Monday, October 21, 2013

Perth surrogacy seminar

http://au.news.yahoo.com/thewest/a/-/wa/19478409/couples-turn-to-surrogacy/


Couples turn to surrogacy


Ben Roberts and his partner of 12 years Brett turned to overseas surrogacy to have a child after they were told they were not suitable to be foster parents.
Almost $40,000 later, they are proud parents of nine-month-old Lachlan, born to an Indian surrogate through a commercial arrangement.
Mr Roberts, a baker, said they had always wanted to bring up a child and decided that going through an agency in India was their best option.
"We were lucky the surrogate fell pregnant first attempt and it all went really well, and even organising Lachlan's passport and Australian citizenship was relatively straightforward," he said.
"Of course we think he is worth every cent we spent."
Mr Roberts is the biological father so is named on the birth certificate while the mother is listed as unknown.
They are yet to look into ways to have Brett legally named a parent, too. They are among thousands of Australian couples, heterosexual and gay, turning to commercial surrogacy, with many finding it the easiest way to have a family if they are unable to have a child themselves.
Perth barrister Michael Nicholls said overseas surrogacy was a multimillion-dollar business that is replacing international adoption as a preferred way of having a child.
Despite a legal minefield, more couples were turning to surrogates, spurred by a highly-regulated international adoption scheme and medical advances that made reproductive technology such as IVF more available and reliable.
"The problem that faces a couple who want a baby through an overseas surrogacy arrangement is not the availability of surrogates or services, both of which are readily available overseas at a commercial cost," Mr Nicholls said.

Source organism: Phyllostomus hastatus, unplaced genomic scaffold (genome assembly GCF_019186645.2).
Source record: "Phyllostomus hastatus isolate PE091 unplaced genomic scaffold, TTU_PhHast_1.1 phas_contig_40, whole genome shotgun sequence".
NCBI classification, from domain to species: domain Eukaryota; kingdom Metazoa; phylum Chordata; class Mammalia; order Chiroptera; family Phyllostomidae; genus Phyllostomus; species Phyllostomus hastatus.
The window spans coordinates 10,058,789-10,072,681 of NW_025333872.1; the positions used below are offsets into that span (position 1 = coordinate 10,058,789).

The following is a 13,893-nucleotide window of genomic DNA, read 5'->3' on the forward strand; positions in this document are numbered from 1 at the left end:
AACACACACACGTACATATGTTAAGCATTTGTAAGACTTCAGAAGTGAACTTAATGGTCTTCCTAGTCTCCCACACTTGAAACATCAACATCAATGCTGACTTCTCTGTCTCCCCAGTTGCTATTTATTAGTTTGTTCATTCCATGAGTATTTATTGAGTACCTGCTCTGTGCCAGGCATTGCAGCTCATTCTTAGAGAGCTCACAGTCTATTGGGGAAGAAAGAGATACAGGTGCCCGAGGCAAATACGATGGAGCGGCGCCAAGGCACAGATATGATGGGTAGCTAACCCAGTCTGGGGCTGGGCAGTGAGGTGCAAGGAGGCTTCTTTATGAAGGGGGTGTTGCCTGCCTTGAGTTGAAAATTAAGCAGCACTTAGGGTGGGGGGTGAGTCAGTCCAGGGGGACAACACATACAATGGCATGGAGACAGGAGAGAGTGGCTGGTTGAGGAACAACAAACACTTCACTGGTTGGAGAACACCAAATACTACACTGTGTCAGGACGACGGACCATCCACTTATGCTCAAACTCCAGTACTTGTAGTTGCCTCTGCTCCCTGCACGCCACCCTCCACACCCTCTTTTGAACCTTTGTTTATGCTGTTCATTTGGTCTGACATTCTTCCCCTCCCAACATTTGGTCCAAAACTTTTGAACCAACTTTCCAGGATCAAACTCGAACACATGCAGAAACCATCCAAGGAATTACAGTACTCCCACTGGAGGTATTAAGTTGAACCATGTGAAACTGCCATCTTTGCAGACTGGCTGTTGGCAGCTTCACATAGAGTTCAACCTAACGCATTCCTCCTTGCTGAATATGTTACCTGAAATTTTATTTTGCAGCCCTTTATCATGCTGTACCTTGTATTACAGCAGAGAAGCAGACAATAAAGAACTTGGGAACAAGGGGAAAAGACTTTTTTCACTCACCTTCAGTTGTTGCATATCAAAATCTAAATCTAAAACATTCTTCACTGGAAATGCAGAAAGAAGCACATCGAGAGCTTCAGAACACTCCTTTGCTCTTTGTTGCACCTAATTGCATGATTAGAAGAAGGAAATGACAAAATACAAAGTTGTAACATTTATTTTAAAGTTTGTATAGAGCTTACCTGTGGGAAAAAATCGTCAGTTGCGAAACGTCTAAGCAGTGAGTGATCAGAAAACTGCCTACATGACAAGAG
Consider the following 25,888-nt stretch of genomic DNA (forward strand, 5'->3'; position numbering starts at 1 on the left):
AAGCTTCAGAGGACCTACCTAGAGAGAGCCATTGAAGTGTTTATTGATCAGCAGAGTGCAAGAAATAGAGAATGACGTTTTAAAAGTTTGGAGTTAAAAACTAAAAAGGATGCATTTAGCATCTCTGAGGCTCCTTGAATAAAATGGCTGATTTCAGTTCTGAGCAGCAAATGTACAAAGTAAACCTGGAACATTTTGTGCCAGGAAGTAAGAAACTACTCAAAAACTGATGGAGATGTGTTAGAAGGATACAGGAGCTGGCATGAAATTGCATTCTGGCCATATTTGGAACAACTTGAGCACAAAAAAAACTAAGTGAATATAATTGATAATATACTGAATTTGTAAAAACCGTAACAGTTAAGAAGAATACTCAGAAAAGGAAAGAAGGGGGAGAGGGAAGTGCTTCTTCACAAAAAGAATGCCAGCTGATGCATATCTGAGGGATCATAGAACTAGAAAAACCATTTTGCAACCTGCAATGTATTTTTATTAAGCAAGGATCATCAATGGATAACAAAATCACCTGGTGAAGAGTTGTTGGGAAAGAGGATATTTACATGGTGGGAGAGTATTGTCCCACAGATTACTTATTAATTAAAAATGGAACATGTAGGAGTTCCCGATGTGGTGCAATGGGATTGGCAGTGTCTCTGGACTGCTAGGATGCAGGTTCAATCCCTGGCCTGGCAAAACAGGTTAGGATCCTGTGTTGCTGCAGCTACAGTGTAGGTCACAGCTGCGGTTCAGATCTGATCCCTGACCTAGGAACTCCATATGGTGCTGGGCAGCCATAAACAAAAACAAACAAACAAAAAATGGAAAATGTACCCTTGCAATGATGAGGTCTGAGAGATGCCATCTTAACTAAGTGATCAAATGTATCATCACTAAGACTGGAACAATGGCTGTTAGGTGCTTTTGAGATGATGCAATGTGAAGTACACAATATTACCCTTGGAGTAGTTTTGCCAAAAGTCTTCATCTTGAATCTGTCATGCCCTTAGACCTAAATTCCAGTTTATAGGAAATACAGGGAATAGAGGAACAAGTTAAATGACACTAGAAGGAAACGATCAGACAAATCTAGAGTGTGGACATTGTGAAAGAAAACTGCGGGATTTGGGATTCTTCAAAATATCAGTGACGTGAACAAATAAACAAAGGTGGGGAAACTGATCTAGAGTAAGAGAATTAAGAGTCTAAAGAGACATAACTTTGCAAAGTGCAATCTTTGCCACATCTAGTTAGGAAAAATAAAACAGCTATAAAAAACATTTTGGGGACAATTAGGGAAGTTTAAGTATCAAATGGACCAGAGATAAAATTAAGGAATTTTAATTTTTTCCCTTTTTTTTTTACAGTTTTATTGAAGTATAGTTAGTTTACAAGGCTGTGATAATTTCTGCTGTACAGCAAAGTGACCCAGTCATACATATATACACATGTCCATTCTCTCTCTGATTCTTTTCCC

"The real problem they face is being recognised in law as the parents of the baby that is produced as the result of the surrogacy arrangement."
Mr Nicholls said couples coming home could face problems if their country did not recognise them as the baby's parents and refused to give them a passport for the baby.
"They might be able to get an order from a court that the baby is to live with them, and have 'parental responsibility', but that doesn't make you a parent, which is what they really want," he said. "So you have a range of problems about conferring parentage on the commissioning couple, even if they provided all the genetic material, sperm and eggs, and the baby is genetically identical to them.
"People tend to go into these arrangements not really understanding what the consequences are, or the possibility that the result of a surrogacy arrangement might be a stateless child with no legal parent."
Mr Nicholls is speaking at a Perth surrogacy seminar on Saturday, organised by Chatarina Brady, who has a seven-month-old son Felix born to a Thai surrogate.
Mrs Brady said she wanted to help other couples interested in surrogacy, after finding it difficult to get reliable information.
The seminar will cover legal and practical aspects of domestic and international surrogacy and is open to the public. For details go to surrogacyaustralia.org.

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